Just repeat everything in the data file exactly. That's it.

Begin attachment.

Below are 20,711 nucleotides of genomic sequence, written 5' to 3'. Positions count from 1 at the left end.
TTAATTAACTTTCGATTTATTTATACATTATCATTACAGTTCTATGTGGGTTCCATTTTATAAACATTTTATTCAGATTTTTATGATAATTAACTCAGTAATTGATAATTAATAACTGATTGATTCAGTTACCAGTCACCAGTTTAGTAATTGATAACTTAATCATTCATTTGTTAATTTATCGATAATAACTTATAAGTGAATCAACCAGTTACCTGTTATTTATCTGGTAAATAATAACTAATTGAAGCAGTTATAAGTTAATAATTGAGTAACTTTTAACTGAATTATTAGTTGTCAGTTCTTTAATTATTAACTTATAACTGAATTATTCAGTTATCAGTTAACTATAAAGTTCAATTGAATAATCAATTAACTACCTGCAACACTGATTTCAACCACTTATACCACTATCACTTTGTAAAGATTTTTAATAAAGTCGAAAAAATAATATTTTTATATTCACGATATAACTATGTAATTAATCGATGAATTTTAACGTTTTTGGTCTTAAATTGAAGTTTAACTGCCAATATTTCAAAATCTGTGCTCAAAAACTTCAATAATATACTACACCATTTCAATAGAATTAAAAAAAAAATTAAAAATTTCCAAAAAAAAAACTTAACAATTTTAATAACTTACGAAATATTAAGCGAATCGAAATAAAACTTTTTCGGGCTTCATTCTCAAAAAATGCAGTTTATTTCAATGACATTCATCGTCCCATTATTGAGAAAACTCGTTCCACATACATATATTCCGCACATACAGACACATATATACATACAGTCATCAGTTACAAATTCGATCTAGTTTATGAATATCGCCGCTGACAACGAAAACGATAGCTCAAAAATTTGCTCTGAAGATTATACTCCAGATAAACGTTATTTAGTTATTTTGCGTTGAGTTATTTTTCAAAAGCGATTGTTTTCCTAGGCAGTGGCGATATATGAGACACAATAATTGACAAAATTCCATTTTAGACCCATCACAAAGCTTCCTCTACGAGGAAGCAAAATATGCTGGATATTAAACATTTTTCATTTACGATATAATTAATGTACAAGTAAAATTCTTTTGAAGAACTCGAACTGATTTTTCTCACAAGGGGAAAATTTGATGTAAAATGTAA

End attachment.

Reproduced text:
Below are 20,711 nucleotides of genomic sequence, written 5' to 3'. Positions count from 1 at the left end.
TTAATTAACTTTCGATTTATTTATACATTATCATTACAGTTCTATGTGGGTTCCATTTTATAAACATTTTATTCAGATTTTTATGATAATTAACTCAGTAATTGATAATTAATAACTGATTGATTCAGTTACCAGTCACCAGTTTAGTAATTGATAACTTAATCATTCATTTGTTAATTTATCGATAATAACTTATAAGTGAATCAACCAGTTACCTGTTATTTATCTGGTAAATAATAACTAATTGAAGCAGTTATAAGTTAATAATTGAGTAACTTTTAACTGAATTATTAGTTGTCAGTTCTTTAATTATTAACTTATAACTGAATTATTCAGTTATCAGTTAACTATAAAGTTCAATTGAATAATCAATTAACTACCTGCAACACTGATTTCAACCACTTATACCACTATCACTTTGTAAAGATTTTTAATAAAGTCGAAAAAATAATATTTTTATATTCACGATATAACTATGTAATTAATCGATGAATTTTAACGTTTTTGGTCTTAAATTGAAGTTTAACTGCCAATATTTCAAAATCTGTGCTCAAAAACTTCAATAATATACTACACCATTTCAATAGAATTAAAAAAAAAATTAAAAATTTCCAAAAAAAAAACTTAACAATTTTAATAACTTACGAAATATTAAGCGAATCGAAATAAAACTTTTTCGGGCTTCATTCTCAAAAAATGCAGTTTATTTCAATGACATTCATCGTCCCATTATTGAGAAAACTCGTTCCACATACATATATTCCGCACATACAGACACATATATACATACAGTCATCAGTTACAAATTCGATCTAGTTTATGAATATCGCCGCTGACAACGAAAACGATAGCTCAAAAATTTGCTCTGAAGATTATACTCCAGATAAACGTTATTTAGTTATTTTGCGTTGAGTTATTTTTCAAAAGCGATTGTTTTCCTAGGCAGTGGCGATATATGAGACACAATAATTGACAAAATTCCATTTTAGACCCATCACAAAGCTTCCTCTACGAGGAAGCAAAATATGCTGGATATTAAACATTTTTCATTTACGATATAATTAATGTACAAGTAAAATTCTTTTGAAGAACTCGAACTGATTTTTCTCACAAGGGGAAAATTTGATGTAAAATGTAA